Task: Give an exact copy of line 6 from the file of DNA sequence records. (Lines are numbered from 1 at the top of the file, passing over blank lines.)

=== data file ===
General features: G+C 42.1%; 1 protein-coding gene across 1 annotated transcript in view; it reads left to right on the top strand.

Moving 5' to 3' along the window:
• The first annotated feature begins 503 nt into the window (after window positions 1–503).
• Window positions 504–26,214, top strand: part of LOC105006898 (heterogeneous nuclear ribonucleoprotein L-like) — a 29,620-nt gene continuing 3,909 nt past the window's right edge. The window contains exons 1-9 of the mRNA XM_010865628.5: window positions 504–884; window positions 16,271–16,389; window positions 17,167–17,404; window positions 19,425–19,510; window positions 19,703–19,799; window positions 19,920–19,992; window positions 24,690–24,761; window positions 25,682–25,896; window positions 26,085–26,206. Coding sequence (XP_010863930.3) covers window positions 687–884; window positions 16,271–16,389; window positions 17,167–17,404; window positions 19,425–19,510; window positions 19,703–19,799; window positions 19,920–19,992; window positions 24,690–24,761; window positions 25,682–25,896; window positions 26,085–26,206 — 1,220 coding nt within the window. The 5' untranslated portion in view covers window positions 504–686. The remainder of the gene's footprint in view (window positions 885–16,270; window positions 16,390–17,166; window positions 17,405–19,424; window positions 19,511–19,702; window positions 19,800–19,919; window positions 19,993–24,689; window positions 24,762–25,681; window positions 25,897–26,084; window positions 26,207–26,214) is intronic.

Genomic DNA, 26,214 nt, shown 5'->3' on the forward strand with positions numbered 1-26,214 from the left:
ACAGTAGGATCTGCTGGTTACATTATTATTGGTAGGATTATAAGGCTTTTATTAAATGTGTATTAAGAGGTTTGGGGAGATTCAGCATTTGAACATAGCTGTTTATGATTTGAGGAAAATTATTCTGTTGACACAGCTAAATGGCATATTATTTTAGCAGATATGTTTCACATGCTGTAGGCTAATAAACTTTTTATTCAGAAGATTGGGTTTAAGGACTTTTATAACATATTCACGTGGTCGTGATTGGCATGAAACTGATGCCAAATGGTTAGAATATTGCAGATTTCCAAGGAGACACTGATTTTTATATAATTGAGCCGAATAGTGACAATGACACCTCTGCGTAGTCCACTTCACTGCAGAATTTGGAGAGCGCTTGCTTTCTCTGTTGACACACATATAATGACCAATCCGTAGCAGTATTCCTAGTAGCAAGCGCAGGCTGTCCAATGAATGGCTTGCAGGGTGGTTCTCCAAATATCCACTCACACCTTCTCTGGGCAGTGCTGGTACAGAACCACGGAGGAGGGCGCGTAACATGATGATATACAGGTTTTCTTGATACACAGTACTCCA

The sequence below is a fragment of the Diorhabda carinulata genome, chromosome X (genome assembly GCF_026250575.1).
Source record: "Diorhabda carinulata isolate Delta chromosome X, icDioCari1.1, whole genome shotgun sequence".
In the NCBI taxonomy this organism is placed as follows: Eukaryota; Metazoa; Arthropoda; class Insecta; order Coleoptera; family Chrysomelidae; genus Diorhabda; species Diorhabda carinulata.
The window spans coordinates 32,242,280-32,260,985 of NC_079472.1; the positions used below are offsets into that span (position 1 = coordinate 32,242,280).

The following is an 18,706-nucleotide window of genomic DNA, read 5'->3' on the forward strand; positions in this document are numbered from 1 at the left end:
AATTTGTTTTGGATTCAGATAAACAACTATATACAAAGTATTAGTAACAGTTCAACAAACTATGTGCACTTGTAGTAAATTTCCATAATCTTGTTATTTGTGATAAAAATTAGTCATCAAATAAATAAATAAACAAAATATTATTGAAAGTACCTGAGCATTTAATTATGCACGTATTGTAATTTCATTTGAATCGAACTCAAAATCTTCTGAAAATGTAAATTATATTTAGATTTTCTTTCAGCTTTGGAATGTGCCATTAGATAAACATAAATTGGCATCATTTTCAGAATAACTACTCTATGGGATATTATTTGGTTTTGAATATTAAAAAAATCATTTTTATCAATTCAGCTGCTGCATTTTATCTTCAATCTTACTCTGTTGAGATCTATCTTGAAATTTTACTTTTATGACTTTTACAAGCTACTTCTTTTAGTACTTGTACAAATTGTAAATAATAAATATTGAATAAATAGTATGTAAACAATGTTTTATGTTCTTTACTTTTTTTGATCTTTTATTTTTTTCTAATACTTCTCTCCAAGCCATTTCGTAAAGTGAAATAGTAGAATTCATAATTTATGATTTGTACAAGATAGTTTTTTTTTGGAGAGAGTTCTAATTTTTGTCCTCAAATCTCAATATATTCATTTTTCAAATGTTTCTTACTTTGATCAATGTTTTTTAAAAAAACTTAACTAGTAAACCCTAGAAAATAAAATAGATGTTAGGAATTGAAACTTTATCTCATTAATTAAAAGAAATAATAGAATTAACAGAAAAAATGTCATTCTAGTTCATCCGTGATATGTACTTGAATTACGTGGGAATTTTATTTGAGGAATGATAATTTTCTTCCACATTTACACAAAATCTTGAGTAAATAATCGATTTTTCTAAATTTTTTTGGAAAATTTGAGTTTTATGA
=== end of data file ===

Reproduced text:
ACAGTAGGATCTGCTGGTTACATTATTATTGGTAGGATTATAAGGCTTTTATTAAATGTGTATTAAGAGGTTTGGGGAGATTCAGCATTTGAACATAGCTGTTTATGATTTGAGGAAAATTATTCTGTTGACACAGCTAAATGGCATATTATTTTAGCAGATATGTTTCACATGCTGTAGGCTAATAAACTTTTTATTCAGAAGATTGGGTTTAAGGACTTTTATAACATATTCACGTGGTCGTGATTGGCATGAAACTGATGCCAAATGGTTAGAATATTGCAGATTTCCAAGGAGACACTGATTTTTATATAATTGAGCCGAATAGTGACAATGACACCTCTGCGTAGTCCACTTCACTGCAGAATTTGGAGAGCGCTTGCTTTCTCTGTTGACACACATATAATGACCAATCCGTAGCAGTATTCCTAGTAGCAAGCGCAGGCTGTCCAATGAATGGCTTGCAGGGTGGTTCTCCAAATATCCACTCACACCTTCTCTGGGCAGTGCTGGTACAGAACCACGGAGGAGGGCGCGTAACATGATGATATACAGGTTTTCTTGATACACAGTACTCCA